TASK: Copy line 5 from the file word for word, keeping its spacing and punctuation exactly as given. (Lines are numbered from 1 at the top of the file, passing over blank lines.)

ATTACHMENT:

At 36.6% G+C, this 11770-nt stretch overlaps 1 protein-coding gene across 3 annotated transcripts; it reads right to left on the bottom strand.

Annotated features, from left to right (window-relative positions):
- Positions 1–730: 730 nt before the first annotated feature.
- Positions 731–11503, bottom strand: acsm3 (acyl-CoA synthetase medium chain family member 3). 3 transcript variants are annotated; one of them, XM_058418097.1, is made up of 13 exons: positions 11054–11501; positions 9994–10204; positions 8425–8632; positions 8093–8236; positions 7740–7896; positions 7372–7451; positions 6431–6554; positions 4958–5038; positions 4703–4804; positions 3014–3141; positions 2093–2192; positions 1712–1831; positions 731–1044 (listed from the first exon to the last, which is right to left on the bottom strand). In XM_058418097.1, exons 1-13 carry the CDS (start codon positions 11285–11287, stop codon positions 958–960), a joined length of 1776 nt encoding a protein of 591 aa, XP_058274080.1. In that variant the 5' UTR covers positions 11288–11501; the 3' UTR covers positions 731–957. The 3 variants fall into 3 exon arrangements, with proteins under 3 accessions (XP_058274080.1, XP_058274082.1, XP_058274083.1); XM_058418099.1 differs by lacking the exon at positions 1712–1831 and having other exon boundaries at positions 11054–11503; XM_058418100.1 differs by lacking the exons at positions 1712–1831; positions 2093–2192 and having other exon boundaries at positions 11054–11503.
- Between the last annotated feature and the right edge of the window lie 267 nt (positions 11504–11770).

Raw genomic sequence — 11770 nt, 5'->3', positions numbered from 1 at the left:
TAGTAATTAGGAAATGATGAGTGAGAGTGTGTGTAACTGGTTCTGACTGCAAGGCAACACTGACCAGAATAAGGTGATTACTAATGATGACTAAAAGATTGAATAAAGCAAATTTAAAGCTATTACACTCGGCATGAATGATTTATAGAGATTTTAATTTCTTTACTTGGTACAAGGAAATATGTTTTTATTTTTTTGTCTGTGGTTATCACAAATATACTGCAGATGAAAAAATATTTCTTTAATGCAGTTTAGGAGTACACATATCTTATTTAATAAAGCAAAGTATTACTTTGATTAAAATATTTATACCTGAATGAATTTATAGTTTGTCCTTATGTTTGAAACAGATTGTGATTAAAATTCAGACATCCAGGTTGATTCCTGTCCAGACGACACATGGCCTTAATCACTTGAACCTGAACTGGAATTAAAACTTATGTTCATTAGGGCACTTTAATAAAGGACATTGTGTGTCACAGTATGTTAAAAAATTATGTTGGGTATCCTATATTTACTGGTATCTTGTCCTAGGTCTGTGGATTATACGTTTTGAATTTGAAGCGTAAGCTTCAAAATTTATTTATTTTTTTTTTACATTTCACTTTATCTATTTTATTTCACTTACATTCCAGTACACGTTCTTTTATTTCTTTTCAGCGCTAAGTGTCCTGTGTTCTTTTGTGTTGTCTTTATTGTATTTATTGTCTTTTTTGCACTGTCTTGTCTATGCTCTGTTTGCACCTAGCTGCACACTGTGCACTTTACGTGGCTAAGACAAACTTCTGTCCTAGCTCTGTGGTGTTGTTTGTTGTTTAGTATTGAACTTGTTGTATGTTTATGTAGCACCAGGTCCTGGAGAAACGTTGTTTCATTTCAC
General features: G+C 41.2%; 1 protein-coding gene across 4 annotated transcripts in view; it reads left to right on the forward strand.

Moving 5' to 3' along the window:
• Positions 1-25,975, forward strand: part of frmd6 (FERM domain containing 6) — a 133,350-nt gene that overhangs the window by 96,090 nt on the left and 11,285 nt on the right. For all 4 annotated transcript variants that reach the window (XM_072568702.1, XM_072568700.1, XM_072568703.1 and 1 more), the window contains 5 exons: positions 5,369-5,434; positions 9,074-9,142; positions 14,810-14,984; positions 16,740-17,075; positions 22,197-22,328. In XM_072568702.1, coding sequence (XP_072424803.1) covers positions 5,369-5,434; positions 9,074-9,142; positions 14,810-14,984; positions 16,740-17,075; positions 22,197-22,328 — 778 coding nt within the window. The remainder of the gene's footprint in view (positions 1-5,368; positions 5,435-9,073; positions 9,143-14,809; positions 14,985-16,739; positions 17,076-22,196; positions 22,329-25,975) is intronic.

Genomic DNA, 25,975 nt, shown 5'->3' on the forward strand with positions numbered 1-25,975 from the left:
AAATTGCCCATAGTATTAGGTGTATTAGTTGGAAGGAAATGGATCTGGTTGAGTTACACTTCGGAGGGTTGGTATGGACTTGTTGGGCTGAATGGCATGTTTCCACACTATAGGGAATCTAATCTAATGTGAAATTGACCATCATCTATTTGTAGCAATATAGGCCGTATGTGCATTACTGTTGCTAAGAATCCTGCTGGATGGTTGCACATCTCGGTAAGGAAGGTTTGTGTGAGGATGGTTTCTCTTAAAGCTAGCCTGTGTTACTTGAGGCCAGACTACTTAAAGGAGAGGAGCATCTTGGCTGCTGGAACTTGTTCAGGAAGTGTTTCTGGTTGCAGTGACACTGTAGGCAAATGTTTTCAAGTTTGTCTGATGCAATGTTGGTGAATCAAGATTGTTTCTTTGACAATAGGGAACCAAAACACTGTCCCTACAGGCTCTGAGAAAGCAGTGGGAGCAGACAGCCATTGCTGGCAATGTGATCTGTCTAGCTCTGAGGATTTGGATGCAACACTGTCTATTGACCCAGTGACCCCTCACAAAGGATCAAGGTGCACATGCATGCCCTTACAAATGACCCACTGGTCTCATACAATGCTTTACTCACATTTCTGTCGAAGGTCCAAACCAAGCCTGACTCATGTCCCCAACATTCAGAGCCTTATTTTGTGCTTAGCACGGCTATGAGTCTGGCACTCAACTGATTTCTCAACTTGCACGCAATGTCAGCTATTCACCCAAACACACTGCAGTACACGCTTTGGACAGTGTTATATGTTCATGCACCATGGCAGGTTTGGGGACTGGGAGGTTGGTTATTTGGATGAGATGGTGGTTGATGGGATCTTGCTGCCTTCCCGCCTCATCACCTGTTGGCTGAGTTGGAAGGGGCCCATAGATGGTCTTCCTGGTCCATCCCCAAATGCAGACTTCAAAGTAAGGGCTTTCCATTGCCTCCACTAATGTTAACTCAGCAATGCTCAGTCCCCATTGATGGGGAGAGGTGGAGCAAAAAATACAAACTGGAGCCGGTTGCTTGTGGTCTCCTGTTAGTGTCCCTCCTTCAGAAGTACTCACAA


- Between the last annotated feature and the right edge of the window lie 267 nt (positions 11504–11770).